RockStar-Shaped at 20

When I got my first letterpress in 2003, I started looking around a still very young internet for information and inspiration. One of the people already making waves in the modern letterpress community was Jen Farrell of Starshaped Press. Founded in 1999, she’s never stopped pushing herself and the medium forward with skill and originality. Many of us later to the party admire her work and have studied under her mastery in one way or another.

One of the most amazing aspects of letterpress culture is how quickly it transitioned from an old-white-guy dominated world to a very ecumenical trade that has gender and ethnic diversity—an unimaginable variety of styles that come from people of every background and country around the world—contributing to the forward movement of this nearly 600 year-old craft. How did it happen? My over-simple explanation of it is this: when the old guard saw their knowledge in danger of being lost, they opened the banquet table to all the beggars. It was a clear decision that their knowledge was more important than their pride.

Some badass typesetting by Jen at Starshaped Press • Photo: Jen Farrell

Almost all of us have some sort of story about being taken in, shown the ropes, and given a bunch of equipment but unexpected mentors. For me it was Peter Bartl and Jane Merks at PB & J. Press, for Jen Farrell it was Paul Aken at the Platen Press Museum (worth a visit if you’re ever in Zion, Illinois). Unusual alliances were formed over the love of printing. Life-long bonds of mutual respect have tied that history to a very real and growing craft that is more vibrant now than it was in the 1990s. That vibrancy is built on the foundation of judgement-free sharing by the mentors, but nurtured, grown, and shown to be a viable and sustainable path by the new pioneers like Jennifer.

I’m so grateful to work in this small world were ideas like ‘She’s pretty good… for a girl’ simply do not exist. Jen Farrell is a giant, full stop. It has nothing to do with her chromosomes or her hair style or politics, but it 100% has to do with the fact that she is talented, tenacious and hard-working enough to forge a path through uncharted waters to be the inspiring artist she is. That path has been full of personal and professional adversity. Through the trials she has used her work as therapy, again teaching us all how to weather storms with grace, showing that it’s possible (or crucial) to chase inspiration when the needle is on empty. Art is a rope and if you keep winding the strands it can help anyone climb out of the hole.

Photo lifted unceremoniously from

Over the years I’ve crossed paths with Jen at gatherings like Hamilton Wood Type’s Wayzgooze, and then at her studio in Chicago. I’ve emailed questions and she’s responded thoroughly. I’ve bought her prints, and she’s bought mine. This is the amazing thing about the letterpress community: there is support for all. When you look at who shows up at the gatherings, it’s rarely the normal, straight-cut people—it’s the freaks. We, the beggars at the banquet, went to knock on the door and found it standing open, and a person like Jen standing there with a greeting saying “I was hoping you’d come, you seem interesting”. Over the years I’m quite honored to have grown to know Jen as peer and friend. I’m also quite honored to continue to follow in her giant footsteps. Our styles are so very different, but I am constantly inspired by her desire to do things extremely well, very thoughtfully, and almost always in service of her community in some way. Those are skills worth emulating and it keeps pushing me to do the same.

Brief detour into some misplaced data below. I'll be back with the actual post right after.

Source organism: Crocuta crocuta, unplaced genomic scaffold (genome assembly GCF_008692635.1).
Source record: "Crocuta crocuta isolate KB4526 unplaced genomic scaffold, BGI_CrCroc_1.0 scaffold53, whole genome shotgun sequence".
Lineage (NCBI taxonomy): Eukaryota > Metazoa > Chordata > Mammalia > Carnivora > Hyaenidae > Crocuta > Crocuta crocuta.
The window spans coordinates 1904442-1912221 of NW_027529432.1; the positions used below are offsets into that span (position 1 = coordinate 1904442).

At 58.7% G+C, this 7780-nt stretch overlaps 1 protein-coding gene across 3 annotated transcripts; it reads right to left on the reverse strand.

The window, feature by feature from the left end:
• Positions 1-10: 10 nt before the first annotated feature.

All of this to say, I’m very grateful to have stumbled into this crazy world of printers, print-makers, designers, trades-people and book geeks. I’m glad that while the outside world is talking about gender-equality and colonial attitudes, letterpress printers have been quietly and diligently changing our internal world for a while now, to the point where we admire people for the work they do, not their social standing or shallow features of their physical person.

I’m also very grateful for Jen, Jo and Starshaped Press for pushing through some hard stuff so we can all see a way. I’m sure that wasn’t her intent; as artists we’re all compelled break our own path through the ice—but without the likes of Jen there would be no knowledge of that proverbial Northwest Passage. Starshaped at 20 looks pretty amazing; no signs of slowing down at all. Happy 20th Starshaped Press. Here’s the the next 20!

To find out more about Starshaped Press, visit

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